Since 1843, Saint-Jean-Baptiste (Saint John the Baptist) Day has been celebrated in Quebec cities and between other Francophone communities across the country. Every 24th of June it gathers everyone in the six main cities of Quebec.
This originally religious celebration turned into a patriotic event, ever since Canadians chose Saint-Jean-Baptiste as their patron and protector. Later, inspired by the Irish St. Patrick's Day, this feast became the main national holiday of the region.
The celebrations include mass, parades, recreational activities, bonfires, and much more. This all is accompanied by national music, dancing, and white-and-blue flags everywhere. Visitors can really feel the spirit of New France and its exceptional culture.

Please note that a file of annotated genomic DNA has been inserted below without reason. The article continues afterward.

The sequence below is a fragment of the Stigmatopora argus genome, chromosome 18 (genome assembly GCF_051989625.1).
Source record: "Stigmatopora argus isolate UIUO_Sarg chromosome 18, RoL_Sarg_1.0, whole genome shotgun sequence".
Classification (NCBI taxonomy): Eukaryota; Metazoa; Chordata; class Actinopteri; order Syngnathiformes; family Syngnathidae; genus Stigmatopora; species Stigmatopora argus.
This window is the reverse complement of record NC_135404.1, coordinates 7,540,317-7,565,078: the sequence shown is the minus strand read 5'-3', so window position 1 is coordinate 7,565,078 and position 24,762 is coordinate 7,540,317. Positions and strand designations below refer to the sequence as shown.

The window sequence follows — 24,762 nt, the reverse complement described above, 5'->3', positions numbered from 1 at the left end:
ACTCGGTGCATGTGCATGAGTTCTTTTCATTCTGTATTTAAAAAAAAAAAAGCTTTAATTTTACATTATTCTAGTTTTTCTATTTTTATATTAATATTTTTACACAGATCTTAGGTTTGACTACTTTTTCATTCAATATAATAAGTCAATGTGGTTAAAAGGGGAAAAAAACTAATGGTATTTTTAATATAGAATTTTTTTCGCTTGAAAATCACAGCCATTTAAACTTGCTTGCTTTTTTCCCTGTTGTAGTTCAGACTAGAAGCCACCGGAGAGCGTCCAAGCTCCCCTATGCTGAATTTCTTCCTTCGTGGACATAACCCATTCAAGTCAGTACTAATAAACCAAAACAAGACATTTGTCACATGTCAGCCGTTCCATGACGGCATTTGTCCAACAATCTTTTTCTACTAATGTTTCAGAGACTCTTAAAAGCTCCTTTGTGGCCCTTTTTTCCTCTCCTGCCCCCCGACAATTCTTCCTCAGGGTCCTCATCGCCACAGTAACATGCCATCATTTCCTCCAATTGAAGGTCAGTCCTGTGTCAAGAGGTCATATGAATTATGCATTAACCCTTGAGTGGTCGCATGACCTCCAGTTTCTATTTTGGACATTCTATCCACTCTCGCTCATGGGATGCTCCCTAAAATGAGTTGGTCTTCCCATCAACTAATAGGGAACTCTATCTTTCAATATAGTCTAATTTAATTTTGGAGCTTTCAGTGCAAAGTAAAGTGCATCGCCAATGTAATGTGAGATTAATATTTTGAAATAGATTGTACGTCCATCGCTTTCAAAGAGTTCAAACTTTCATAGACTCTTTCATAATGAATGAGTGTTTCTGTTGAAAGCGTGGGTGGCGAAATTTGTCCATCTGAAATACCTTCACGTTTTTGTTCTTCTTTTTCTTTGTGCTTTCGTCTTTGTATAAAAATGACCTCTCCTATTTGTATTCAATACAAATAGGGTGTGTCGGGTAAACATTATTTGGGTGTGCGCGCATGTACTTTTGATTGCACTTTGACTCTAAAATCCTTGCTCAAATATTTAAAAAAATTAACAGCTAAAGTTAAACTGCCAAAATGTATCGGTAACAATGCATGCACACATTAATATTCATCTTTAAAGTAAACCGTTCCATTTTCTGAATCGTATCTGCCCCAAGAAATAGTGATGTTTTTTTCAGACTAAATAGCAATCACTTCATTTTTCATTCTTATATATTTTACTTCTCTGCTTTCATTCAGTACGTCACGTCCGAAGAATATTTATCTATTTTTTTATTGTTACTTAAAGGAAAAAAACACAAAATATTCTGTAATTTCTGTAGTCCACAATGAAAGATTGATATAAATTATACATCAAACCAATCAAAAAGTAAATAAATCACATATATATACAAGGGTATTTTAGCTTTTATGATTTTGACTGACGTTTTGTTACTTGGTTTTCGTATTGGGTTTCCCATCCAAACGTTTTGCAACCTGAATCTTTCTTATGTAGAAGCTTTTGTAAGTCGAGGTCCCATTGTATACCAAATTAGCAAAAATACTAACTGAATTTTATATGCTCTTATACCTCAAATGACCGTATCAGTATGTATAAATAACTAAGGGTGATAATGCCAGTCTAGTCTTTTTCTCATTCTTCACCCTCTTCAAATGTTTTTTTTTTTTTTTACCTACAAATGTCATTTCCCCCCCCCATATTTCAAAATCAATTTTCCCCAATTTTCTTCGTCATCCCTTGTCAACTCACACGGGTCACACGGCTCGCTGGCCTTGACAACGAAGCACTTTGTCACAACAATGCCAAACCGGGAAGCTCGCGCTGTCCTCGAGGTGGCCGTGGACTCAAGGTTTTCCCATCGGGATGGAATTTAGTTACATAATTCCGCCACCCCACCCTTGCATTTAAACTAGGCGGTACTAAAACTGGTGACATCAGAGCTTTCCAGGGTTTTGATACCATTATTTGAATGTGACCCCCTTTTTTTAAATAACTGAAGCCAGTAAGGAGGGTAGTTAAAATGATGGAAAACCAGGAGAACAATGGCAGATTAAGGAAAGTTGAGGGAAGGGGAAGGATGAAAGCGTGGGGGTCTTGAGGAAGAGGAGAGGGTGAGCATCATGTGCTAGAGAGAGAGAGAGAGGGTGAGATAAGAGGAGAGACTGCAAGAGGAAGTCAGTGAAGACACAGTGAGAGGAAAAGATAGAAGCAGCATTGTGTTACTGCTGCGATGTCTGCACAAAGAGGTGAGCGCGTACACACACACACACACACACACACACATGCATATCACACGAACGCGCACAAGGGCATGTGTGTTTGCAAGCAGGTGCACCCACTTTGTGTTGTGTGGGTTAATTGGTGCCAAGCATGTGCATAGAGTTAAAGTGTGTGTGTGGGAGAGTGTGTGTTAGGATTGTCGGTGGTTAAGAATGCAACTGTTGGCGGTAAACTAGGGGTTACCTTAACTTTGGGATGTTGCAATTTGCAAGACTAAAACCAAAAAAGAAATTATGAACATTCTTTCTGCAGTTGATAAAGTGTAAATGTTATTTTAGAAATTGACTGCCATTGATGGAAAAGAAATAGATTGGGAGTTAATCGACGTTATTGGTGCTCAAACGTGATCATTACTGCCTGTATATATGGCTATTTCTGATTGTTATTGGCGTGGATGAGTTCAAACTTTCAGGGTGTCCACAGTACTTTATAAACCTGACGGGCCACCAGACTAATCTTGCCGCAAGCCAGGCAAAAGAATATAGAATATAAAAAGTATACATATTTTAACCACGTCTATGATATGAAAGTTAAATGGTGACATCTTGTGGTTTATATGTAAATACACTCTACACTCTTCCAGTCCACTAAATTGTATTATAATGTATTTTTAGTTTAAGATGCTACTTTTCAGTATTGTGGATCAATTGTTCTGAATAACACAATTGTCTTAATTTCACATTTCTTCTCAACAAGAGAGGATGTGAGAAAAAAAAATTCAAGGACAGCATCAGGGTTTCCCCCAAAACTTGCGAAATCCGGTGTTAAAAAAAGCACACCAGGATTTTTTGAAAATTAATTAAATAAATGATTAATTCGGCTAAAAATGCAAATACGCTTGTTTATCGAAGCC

One of the most significant events on this day is Montreal's Fête Nationale parade. It's also called Défilé des Géants or the Parade of Giants. It features huge papier mâché figures of Quebec's prominent politicians, musicians and poets, like former premier René Lévesque and one of the founders of Montreal, Jeanne Mance. However, in the recent years, the focus of the event has shifted from giants to the celebration of everything about Quebec. Current processions feature large banners or paintings dedicated to Quebec's history, its evolution and the most prominent moments. There are also floats dedicated to French heritage and other things. About 2000 people participate in the event.